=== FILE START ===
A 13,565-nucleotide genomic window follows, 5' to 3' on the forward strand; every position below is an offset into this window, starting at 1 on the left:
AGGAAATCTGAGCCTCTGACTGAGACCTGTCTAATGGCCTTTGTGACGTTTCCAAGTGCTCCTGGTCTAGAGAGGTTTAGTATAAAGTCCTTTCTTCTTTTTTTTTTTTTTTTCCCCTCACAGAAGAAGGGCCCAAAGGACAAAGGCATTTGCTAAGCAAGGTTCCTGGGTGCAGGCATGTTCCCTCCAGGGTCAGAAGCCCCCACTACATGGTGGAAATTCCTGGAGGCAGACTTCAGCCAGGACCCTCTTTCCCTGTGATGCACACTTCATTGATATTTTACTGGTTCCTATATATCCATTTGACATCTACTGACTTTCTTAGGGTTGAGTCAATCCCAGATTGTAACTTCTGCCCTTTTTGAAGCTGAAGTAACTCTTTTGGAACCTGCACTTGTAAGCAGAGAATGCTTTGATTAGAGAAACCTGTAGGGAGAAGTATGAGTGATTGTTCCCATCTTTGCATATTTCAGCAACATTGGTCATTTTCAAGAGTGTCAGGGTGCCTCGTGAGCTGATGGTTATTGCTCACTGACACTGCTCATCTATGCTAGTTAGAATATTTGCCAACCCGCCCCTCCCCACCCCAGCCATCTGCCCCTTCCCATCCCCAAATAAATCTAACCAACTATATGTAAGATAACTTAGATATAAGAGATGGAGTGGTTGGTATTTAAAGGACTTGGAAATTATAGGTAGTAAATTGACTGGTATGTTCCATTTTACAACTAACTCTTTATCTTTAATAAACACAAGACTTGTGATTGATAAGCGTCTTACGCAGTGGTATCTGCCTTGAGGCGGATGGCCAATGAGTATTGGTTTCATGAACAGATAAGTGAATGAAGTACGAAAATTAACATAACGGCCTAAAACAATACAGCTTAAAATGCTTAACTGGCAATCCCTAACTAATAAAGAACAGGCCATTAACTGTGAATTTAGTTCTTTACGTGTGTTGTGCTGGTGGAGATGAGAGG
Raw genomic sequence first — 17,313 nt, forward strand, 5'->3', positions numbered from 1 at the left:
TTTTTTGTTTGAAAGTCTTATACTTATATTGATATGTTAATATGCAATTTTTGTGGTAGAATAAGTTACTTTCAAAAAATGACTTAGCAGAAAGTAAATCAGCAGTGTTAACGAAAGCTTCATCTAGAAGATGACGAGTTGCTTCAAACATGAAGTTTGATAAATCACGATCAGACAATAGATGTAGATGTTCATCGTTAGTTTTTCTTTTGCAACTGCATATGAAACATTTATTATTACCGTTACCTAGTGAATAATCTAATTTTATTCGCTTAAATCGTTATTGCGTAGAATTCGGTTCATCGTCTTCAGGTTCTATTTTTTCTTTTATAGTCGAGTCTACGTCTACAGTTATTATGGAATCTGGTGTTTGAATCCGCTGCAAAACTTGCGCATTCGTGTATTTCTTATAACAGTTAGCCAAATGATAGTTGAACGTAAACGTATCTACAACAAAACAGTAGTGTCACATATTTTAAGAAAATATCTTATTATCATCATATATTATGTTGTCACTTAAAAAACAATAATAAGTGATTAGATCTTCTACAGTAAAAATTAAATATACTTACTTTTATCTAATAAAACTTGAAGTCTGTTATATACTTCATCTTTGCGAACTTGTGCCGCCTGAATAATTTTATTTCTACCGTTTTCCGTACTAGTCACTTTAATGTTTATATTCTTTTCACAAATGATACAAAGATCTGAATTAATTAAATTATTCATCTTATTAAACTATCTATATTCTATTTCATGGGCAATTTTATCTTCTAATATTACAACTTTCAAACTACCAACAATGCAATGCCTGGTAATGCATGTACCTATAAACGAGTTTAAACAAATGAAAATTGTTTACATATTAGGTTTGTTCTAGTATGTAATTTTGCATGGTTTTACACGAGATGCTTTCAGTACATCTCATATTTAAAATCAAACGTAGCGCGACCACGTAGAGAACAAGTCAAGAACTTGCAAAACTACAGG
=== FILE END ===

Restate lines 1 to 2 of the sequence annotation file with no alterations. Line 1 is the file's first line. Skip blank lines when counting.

A 13,565-nucleotide genomic window follows, 5' to 3' on the forward strand; every position below is an offset into this window, starting at 1 on the left:
AGGAAATCTGAGCCTCTGACTGAGACCTGTCTAATGGCCTTTGTGACGTTTCCAAGTGCTCCTGGTCTAGAGAGGTTTAGTATAAAGTCCTTTCTTCTTTTTTTTTTTTTTTTCCCCTCACAGAAGAAGGGCCCAAAGGACAAAGGCATTTGCTAAGCAAGGTTCCTGGGTGCAGGCATGTTCCCTCCAGGGTCAGAAGCCCCCACTACATGGTGGAAATTCCTGGAGGCAGACTTCAGCCAGGACCCTCTTTCCCTGTGATGCACACTTCATTGATATTTTACTGGTTCCTATATATCCATTTGACATCTACTGACTTTCTTAGGGTTGAGTCAATCCCAGATTGTAACTTCTGCCCTTTTTGAAGCTGAAGTAACTCTTTTGGAACCTGCACTTGTAAGCAGAGAATGCTTTGATTAGAGAAACCTGTAGGGAGAAGTATGAGTGATTGTTCCCATCTTTGCATATTTCAGCAACATTGGTCATTTTCAAGAGTGTCAGGGTGCCTCGTGAGCTGATGGTTATTGCTCACTGACACTGCTCATCTATGCTAGTTAGAATATTTGCCAACCCGCCCCTCCCCACCCCAGCCATCTGCCCCTTCCCATCCCCAAATAAATCTAACCAACTATATGTAAGATAACTTAGATATAAGAGATGGAGTGGTTGGTATTTAAAGGACTTGGAAATTATAGGTAGTAAATTGACTGGTATGTTCCATTTTACAACTAACTCTTTATCTTTAATAAACACAAGACTTGTGATTGATAAGCGTCTTACGCAGTGGTATCTGCCTTGAGGCGGATGGCCAATGAGTATTGGTTTCATGAACAGATAAGTGAATGAAGTACGAAAATTAACATAACGGCCTAAAACAATACAGCTTAAAATGCTTAACTGGCAATCCCTAACTAATAAAGAACAGGCCATTAACTGTGAATTTAGTTCTTTACGTGTGTTGTGCTGGTGGAGATGAGAGG